At least 12 aid workers killed in Syria airstrike on a convoy carrying aid to war-torn Aleppo after ceasefire ends

An aid convoy carrying life-saving aid to 78,000 people was attacked near the Syrian city of Aleppo Monday, according to the United Nations.

Air strikes hit around 20 aid trucks outside a Red Crescent center in the Syrian province of Aleppo hours after the Syrian army declared a week-long truce to be over.

The Britain-based Observatory for Human Rights reported on Monday that among the dead were at least 12 people who had been killed in an attack that reportedly hit a convoy of aid trucks. The monitoring group could not confirm the definite number of casualties.

At least 18 of 31 trucks in a U.N. and Syrian Arab Red Crescent convoy were hit along with a Syrian Red Crescent (SARC) warehouse, said U.N. spokesman Stephane Dujarric. The convoy was delivering aid for 78,000 people in the hard-to-reach town of Urm al-Kubra in Aleppo Governorate, he added.

No one has claimed responsibility for the attacks. It’s not clear whether the convoy was hit by an airstrike or shelled.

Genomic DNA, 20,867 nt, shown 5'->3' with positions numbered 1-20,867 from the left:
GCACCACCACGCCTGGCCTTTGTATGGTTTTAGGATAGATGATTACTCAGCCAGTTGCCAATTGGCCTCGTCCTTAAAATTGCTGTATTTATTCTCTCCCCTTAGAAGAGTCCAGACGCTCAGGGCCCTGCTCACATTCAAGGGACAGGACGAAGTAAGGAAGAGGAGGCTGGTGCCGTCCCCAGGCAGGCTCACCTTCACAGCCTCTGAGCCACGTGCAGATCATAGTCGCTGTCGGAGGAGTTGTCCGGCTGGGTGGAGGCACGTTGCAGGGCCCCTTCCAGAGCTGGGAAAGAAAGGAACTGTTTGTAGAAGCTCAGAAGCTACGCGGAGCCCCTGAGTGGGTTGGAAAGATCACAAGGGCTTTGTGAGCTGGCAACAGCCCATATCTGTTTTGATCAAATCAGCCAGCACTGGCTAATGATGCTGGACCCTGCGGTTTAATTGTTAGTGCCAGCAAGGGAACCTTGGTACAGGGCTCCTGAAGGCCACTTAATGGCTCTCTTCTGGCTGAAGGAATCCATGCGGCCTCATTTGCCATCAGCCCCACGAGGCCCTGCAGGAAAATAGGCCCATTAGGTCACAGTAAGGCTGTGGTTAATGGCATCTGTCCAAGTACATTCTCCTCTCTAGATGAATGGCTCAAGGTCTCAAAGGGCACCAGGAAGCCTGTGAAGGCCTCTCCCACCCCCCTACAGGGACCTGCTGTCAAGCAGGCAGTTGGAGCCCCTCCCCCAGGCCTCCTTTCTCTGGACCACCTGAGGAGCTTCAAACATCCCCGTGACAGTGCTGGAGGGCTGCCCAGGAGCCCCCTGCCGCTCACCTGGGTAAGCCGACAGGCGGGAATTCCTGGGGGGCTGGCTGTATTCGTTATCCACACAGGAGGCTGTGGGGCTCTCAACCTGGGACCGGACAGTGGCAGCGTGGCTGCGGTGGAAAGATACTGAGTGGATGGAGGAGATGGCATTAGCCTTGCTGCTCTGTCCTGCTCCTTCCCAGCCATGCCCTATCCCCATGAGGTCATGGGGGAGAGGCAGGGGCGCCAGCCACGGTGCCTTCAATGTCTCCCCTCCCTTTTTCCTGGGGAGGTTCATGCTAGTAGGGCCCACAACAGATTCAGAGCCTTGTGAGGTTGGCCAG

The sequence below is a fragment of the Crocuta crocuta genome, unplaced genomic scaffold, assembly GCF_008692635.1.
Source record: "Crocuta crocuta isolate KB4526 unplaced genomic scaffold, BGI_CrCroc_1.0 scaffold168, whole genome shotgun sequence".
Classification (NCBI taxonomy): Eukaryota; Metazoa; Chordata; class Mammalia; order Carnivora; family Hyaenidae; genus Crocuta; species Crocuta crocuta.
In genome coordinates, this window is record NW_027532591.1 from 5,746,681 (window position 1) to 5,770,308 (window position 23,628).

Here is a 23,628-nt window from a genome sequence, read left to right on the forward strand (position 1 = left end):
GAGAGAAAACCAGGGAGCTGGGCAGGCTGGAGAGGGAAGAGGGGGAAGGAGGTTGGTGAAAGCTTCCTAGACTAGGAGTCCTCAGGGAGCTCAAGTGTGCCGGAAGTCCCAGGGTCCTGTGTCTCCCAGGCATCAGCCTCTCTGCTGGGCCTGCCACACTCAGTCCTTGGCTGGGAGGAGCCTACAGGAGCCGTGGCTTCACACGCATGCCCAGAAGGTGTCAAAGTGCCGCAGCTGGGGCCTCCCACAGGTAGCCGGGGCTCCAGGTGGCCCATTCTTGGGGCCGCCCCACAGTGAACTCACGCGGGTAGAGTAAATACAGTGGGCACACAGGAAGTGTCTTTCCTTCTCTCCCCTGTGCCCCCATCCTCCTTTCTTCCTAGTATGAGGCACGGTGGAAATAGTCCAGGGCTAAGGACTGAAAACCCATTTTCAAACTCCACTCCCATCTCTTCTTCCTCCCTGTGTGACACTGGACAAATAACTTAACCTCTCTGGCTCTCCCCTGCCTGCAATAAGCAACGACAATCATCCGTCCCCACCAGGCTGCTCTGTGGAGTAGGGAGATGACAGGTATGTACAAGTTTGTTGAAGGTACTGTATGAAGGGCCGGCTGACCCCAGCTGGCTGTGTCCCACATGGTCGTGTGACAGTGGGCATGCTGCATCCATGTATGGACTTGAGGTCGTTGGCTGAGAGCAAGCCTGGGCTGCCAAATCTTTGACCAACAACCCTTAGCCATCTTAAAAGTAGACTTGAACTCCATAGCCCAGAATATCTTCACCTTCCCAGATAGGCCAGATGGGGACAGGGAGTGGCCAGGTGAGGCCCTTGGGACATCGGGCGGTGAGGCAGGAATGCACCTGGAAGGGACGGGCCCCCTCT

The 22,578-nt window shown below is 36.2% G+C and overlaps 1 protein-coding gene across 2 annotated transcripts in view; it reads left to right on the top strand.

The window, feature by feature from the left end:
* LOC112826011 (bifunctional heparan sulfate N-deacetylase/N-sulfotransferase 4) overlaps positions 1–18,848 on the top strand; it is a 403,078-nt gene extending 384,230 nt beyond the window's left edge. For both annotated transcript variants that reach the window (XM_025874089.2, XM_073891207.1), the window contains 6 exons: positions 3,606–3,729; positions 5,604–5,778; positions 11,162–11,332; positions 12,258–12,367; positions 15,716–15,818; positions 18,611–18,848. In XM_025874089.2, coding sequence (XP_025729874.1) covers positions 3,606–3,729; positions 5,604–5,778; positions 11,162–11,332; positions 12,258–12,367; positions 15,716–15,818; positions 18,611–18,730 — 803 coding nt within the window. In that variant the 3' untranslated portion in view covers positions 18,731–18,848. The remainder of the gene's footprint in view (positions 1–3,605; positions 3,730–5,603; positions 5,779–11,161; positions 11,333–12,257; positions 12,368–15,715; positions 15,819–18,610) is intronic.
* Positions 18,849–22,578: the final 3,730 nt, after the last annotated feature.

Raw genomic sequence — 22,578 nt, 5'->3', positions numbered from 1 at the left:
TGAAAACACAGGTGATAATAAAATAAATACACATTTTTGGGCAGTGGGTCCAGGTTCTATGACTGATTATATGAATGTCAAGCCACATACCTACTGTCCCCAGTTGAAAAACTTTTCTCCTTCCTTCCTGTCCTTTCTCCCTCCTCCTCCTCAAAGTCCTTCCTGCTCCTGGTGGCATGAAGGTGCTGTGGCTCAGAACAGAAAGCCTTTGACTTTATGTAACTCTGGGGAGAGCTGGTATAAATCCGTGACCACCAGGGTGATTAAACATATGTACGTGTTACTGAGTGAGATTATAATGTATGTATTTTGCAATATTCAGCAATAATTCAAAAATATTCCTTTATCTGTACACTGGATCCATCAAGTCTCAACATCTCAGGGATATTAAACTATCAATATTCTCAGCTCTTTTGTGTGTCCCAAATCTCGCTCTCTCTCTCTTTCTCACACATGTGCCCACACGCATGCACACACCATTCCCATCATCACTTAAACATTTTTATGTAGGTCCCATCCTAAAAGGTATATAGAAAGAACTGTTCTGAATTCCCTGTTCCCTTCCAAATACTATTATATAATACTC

“Our outrage at this attack is enormous,” said Staffan de Mistura, the UN’s special representative for Syria. “The convoy was the outcome of long process of permission and preparations to assist isolated civilians.”

Photos of the attack were shared on social media soon after, showing destruction in the area:

Stephen O’Brien, the head of the UN’s relief organization, said he was “disgusted” by the reports and said if it’s discovered that aid workers were deliberately targeted, that the strike would amount to a war crime.

UN aid chief Stephen O’Brien called for an investigation. “Let me be clear: if this callous attack is found to be a deliberate targeting of humanitarians, it would amount to a war crime,” he said. A Syrian Arab Red Crescent (SARC) warehouse was also hit and a health clinic was reportedly damaged, O’Brien said.

More than 300,000 people have been killed and millions displaced since the Syria conflict started in 2011 with anti-government protests.